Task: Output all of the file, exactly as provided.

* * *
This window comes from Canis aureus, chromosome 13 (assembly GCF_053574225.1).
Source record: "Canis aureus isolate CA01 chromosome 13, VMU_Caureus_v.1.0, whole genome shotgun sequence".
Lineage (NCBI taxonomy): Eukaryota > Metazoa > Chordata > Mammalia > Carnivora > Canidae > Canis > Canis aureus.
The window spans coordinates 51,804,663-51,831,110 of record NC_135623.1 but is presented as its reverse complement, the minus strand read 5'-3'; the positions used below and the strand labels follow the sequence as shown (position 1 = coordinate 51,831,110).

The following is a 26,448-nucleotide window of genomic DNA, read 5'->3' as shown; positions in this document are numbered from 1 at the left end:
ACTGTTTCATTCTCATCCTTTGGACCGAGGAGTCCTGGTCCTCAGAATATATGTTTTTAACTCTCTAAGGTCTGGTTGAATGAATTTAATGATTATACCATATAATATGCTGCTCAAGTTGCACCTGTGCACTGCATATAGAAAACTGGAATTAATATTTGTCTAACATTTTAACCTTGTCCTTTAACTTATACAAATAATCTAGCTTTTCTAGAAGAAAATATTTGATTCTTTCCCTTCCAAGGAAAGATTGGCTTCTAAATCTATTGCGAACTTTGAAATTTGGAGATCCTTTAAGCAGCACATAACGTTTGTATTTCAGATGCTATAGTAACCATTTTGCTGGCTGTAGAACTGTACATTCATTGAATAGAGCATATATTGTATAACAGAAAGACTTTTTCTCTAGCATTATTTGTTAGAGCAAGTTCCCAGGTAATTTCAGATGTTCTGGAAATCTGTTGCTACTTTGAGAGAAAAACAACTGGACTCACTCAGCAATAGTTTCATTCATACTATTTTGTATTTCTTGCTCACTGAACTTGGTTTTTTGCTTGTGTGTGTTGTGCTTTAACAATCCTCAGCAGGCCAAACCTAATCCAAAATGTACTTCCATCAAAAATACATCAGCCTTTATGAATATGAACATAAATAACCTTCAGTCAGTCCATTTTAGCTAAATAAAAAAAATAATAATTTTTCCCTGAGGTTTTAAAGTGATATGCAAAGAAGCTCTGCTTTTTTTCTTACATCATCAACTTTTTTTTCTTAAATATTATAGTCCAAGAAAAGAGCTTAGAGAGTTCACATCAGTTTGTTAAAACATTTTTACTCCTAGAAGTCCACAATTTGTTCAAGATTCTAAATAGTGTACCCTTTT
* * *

This window comes from Canis aureus, chromosome 13 (assembly GCF_053574225.1).
Source record: "Canis aureus isolate CA01 chromosome 13, VMU_Caureus_v.1.0, whole genome shotgun sequence".
Lineage (NCBI taxonomy): Eukaryota > Metazoa > Chordata > Mammalia > Carnivora > Canidae > Canis > Canis aureus.
The window spans coordinates 51,804,663-51,831,110 of record NC_135623.1 but is presented as its reverse complement, the minus strand read 5'-3'; the positions used below and the strand labels follow the sequence as shown (position 1 = coordinate 51,831,110).

The following is a 26,448-nucleotide window of genomic DNA, read 5'->3' as shown; positions in this document are numbered from 1 at the left end:
ACTGTTTCATTCTCATCCTTTGGACCGAGGAGTCCTGGTCCTCAGAATATATGTTTTTAACTCTCTAAGGTCTGGTTGAATGAATTTAATGATTATACCATATAATATGCTGCTCAAGTTGCACCTGTGCACTGCATATAGAAAACTGGAATTAATATTTGTCTAACATTTTAACCTTGTCCTTTAACTTATACAAATAATCTAGCTTTTCTAGAAGAAAATATTTGATTCTTTCCCTTCCAAGGAAAGATTGGCTTCTAAATCTATTGCGAACTTTGAAATTTGGAGATCCTTTAAGCAGCACATAACGTTTGTATTTCAGATGCTATAGTAACCATTTTGCTGGCTGTAGAACTGTACATTCATTGAATAGAGCATATATTGTATAACAGAAAGACTTTTTCTCTAGCATTATTTGTTAGAGCAAGTTCCCAGGTAATTTCAGATGTTCTGGAAATCTGTTGCTACTTTGAGAGAAAAACAACTGGACTCACTCAGCAATAGTTTCATTCATACTATTTTGTATTTCTTGCTCACTGAACTTGGTTTTTTGCTTGTGTGTGTTGTGCTTTAACAATCCTCAGCAGGCCAAACCTAATCCAAAATGTACTTCCATCAAAAATACATCAGCCTTTATGAATATGAACATAAATAACCTTCAGTCAGTCCATTTTAGCTAAATAAAAAAAATAATAATTTTTCCCTGAGGTTTTAAAGTGATATGCAAAGAAGCTCTGCTTTTTTTCTTACATCATCAACTTTTTTTTCTTAAATATTATAGTCCAAGAAAAGAGCTTAGAGAGTTCACATCAGTTTGTTAAAACATTTTTACTCCTAGAAGTCCACAATTTGTTCAAGATTCTAAATAGTGTACCCTTTT